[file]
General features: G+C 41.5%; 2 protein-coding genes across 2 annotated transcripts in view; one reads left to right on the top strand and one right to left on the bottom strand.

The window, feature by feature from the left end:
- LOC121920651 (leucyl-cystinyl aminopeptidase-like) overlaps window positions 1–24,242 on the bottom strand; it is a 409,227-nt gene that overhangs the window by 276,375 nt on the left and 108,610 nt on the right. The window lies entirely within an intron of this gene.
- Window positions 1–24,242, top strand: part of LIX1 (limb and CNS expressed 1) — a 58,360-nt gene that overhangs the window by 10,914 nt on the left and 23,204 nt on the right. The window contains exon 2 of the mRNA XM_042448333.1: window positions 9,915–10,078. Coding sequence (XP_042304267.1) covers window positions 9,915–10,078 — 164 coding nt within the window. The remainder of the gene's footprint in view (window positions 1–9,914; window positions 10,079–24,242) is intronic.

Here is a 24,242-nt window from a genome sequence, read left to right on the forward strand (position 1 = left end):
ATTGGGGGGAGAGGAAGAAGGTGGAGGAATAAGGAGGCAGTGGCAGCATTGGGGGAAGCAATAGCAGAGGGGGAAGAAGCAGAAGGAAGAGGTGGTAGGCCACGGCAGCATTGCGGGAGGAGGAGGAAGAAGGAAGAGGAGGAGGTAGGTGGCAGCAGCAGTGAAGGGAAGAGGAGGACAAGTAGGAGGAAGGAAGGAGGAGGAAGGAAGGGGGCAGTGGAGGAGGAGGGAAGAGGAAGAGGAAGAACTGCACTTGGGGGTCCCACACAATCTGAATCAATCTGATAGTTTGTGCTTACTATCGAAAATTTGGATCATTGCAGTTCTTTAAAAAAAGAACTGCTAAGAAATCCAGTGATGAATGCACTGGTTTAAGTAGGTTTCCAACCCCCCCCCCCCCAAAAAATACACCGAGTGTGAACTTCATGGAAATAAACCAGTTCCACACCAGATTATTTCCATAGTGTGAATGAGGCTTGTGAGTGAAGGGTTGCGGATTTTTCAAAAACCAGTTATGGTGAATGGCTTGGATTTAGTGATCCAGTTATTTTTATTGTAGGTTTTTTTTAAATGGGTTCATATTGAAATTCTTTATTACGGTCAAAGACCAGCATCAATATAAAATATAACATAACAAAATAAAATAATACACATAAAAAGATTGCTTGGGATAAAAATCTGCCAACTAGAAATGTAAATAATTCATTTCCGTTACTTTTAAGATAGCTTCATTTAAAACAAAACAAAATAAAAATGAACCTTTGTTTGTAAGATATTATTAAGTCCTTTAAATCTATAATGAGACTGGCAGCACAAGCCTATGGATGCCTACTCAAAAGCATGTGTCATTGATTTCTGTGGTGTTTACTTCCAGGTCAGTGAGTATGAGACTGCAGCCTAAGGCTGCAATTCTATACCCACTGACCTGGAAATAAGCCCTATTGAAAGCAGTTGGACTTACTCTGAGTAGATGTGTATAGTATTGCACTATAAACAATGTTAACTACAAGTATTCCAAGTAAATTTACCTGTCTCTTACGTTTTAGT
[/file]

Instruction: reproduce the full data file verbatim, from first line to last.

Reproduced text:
General features: G+C 41.5%; 2 protein-coding genes across 2 annotated transcripts in view; one reads left to right on the top strand and one right to left on the bottom strand.

The window, feature by feature from the left end:
- LOC121920651 (leucyl-cystinyl aminopeptidase-like) overlaps window positions 1–24,242 on the bottom strand; it is a 409,227-nt gene that overhangs the window by 276,375 nt on the left and 108,610 nt on the right. The window lies entirely within an intron of this gene.
- Window positions 1–24,242, top strand: part of LIX1 (limb and CNS expressed 1) — a 58,360-nt gene that overhangs the window by 10,914 nt on the left and 23,204 nt on the right. The window contains exon 2 of the mRNA XM_042448333.1: window positions 9,915–10,078. Coding sequence (XP_042304267.1) covers window positions 9,915–10,078 — 164 coding nt within the window. The remainder of the gene's footprint in view (window positions 1–9,914; window positions 10,079–24,242) is intronic.

Here is a 24,242-nt window from a genome sequence, read left to right on the forward strand (position 1 = left end):
ATTGGGGGGAGAGGAAGAAGGTGGAGGAATAAGGAGGCAGTGGCAGCATTGGGGGAAGCAATAGCAGAGGGGGAAGAAGCAGAAGGAAGAGGTGGTAGGCCACGGCAGCATTGCGGGAGGAGGAGGAAGAAGGAAGAGGAGGAGGTAGGTGGCAGCAGCAGTGAAGGGAAGAGGAGGACAAGTAGGAGGAAGGAAGGAGGAGGAAGGAAGGGGGCAGTGGAGGAGGAGGGAAGAGGAAGAGGAAGAACTGCACTTGGGGGTCCCACACAATCTGAATCAATCTGATAGTTTGTGCTTACTATCGAAAATTTGGATCATTGCAGTTCTTTAAAAAAAGAACTGCTAAGAAATCCAGTGATGAATGCACTGGTTTAAGTAGGTTTCCAACCCCCCCCCCCCCAAAAAATACACCGAGTGTGAACTTCATGGAAATAAACCAGTTCCACACCAGATTATTTCCATAGTGTGAATGAGGCTTGTGAGTGAAGGGTTGCGGATTTTTCAAAAACCAGTTATGGTGAATGGCTTGGATTTAGTGATCCAGTTATTTTTATTGTAGGTTTTTTTTAAATGGGTTCATATTGAAATTCTTTATTACGGTCAAAGACCAGCATCAATATAAAATATAACATAACAAAATAAAATAATACACATAAAAAGATTGCTTGGGATAAAAATCTGCCAACTAGAAATGTAAATAATTCATTTCCGTTACTTTTAAGATAGCTTCATTTAAAACAAAACAAAATAAAAATGAACCTTTGTTTGTAAGATATTATTAAGTCCTTTAAATCTATAATGAGACTGGCAGCACAAGCCTATGGATGCCTACTCAAAAGCATGTGTCATTGATTTCTGTGGTGTTTACTTCCAGGTCAGTGAGTATGAGACTGCAGCCTAAGGCTGCAATTCTATACCCACTGACCTGGAAATAAGCCCTATTGAAAGCAGTTGGACTTACTCTGAGTAGATGTGTATAGTATTGCACTATAAACAATGTTAACTACAAGTATTCCAAGTAAATTTACCTGTCTCTTACGTTTTAGT